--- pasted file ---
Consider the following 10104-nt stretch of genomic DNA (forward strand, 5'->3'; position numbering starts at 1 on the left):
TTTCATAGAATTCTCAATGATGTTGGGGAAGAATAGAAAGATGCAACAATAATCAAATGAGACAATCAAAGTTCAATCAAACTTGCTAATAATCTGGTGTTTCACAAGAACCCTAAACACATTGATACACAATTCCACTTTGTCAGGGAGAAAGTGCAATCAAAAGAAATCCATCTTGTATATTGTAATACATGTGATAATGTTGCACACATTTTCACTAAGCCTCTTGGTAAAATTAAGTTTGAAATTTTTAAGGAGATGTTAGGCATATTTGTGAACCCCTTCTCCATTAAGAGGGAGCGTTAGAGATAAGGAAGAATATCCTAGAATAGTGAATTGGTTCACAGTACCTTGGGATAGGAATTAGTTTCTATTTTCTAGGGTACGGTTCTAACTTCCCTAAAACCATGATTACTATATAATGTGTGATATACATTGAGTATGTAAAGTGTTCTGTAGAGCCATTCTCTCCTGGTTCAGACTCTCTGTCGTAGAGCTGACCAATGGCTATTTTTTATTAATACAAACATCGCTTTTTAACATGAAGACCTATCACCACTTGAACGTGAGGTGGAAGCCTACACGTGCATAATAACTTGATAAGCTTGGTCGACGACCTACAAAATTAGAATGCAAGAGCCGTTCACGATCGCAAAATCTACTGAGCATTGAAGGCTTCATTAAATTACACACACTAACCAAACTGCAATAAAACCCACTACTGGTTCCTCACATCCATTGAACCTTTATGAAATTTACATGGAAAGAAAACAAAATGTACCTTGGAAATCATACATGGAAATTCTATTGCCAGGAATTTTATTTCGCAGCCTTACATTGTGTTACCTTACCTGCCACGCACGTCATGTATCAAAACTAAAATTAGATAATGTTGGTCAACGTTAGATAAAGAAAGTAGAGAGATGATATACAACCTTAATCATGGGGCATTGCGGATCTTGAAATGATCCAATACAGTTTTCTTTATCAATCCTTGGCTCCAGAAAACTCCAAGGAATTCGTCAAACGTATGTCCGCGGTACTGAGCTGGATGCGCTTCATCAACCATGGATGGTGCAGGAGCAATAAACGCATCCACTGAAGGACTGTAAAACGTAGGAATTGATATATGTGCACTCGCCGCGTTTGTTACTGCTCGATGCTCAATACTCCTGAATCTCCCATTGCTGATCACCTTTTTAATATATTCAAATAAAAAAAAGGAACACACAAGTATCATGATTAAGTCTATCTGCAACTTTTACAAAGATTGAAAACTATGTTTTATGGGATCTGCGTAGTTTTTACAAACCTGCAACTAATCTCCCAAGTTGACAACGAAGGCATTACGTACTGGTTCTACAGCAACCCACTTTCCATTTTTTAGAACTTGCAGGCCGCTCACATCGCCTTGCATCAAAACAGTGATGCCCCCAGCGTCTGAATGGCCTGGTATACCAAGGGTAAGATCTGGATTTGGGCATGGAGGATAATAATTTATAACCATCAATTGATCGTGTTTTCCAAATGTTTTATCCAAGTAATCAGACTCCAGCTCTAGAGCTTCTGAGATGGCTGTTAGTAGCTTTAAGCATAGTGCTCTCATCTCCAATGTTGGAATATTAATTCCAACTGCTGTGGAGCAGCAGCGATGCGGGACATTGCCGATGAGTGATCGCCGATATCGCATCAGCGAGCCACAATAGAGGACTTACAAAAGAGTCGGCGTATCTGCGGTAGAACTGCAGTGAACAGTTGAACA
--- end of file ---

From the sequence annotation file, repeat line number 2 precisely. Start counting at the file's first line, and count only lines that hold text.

TTTCATAGAATTCTCAATGATGTTGGGGAAGAATAGAAAGATGCAACAATAATCAAATGAGACAATCAAAGTTCAATCAAACTTGCTAATAATCTGGTGTTTCACAAGAACCCTAAACACATTGATACACAATTCCACTTTGTCAGGGAGAAAGTGCAATCAAAAGAAATCCATCTTGTATATTGTAATACATGTGATAATGTTGCACACATTTTCACTAAGCCTCTTGGTAAAATTAAGTTTGAAATTTTTAAGGAGATGTTAGGCATATTTGTGAACCCCTTCTCCATTAAGAGGGAGCGTTAGAGATAAGGAAGAATATCCTAGAATAGTGAATTGGTTCACAGTACCTTGGGATAGGAATTAGTTTCTATTTTCTAGGGTACGGTTCTAACTTCCCTAAAACCATGATTACTATATAATGTGTGATATACATTGAGTATGTAAAGTGTTCTGTAGAGCCATTCTCTCCTGGTTCAGACTCTCTGTCGTAGAGCTGACCAATGGCTATTTTTTATTAATACAAACATCGCTTTTTAACATGAAGACCTATCACCACTTGAACGTGAGGTGGAAGCCTACACGTGCATAATAACTTGATAAGCTTGGTCGACGACCTACAAAATTAGAATGCAAGAGCCGTTCACGATCGCAAAATCTACTGAGCATTGAAGGCTTCATTAAATTACACACACTAACCAAACTGCAATAAAACCCACTACTGGTTCCTCACATCCATTGAACCTTTATGAAATTTACATGGAAAGAAAACAAAATGTACCTTGGAAATCATACATGGAAATTCTATTGCCAGGAATTTTATTTCGCAGCCTTACATTGTGTTACCTTACCTGCCACGCACGTCATGTATCAAAACTAAAATTAGATAATGTTGGTCAACGTTAGATAAAGAAAGTAGAGAGATGATATACAACCTTAATCATGGGGCATTGCGGATCTTGAAATGATCCAATACAGTTTTCTTTATCAATCCTTGGCTCCAGAAAACTCCAAGGAATTCGTCAAACGTATGTCCGCGGTACTGAGCTGGATGCGCTTCATCAACCATGGATGGTGCAGGAGCAATAAACGCATCCACTGAAGGACTGTAAAACGTAGGAATTGATATATGTGCACTCGCCGCGTTTGTTACTGCTCGATGCTCAATACTCCTGAATCTCCCATTGCTGATCACCTTTTTAATATATTCAAATAAAAAAAAGGAACACACAAGTATCATGATTAAGTCTATCTGCAACTTTTACAAAGATTGAAAACTATGTTTTATGGGATCTGCGTAGTTTTTACAAACCTGCAACTAATCTCCCAAGTTGACAACGAAGGCATTACGTACTGGTTCTACAGCAACCCACTTTCCATTTTTTAGAACTTGCAGGCCGCTCACATCGCCTTGCATCAAAACAGTGATGCCCCCAGCGTCTGAATGGCCTGGTATACCAAGGGTAAGATCTGGATTTGGGCATGGAGGATAATAATTTATAACCATCAATTGATCGTGTTTTCCAAATGTTTTATCCAAGTAATCAGACTCCAGCTCTAGAGCTTCTGAGATGGCTGTTAGTAGCTTTAAGCATAGTGCTCTCATCTCCAATGTTGGAATATTAATTCCAACTGCTGTGGAGCAGCAGCGATGCGGGACATTGCCGATGAGTGATCGCCGATATCGCATCAGCGAGCCACAATAGAGGACTTACAAAAGAGTCGGCGTATCTGCGGTAGAACTGCAGTGAACAGTTGAACA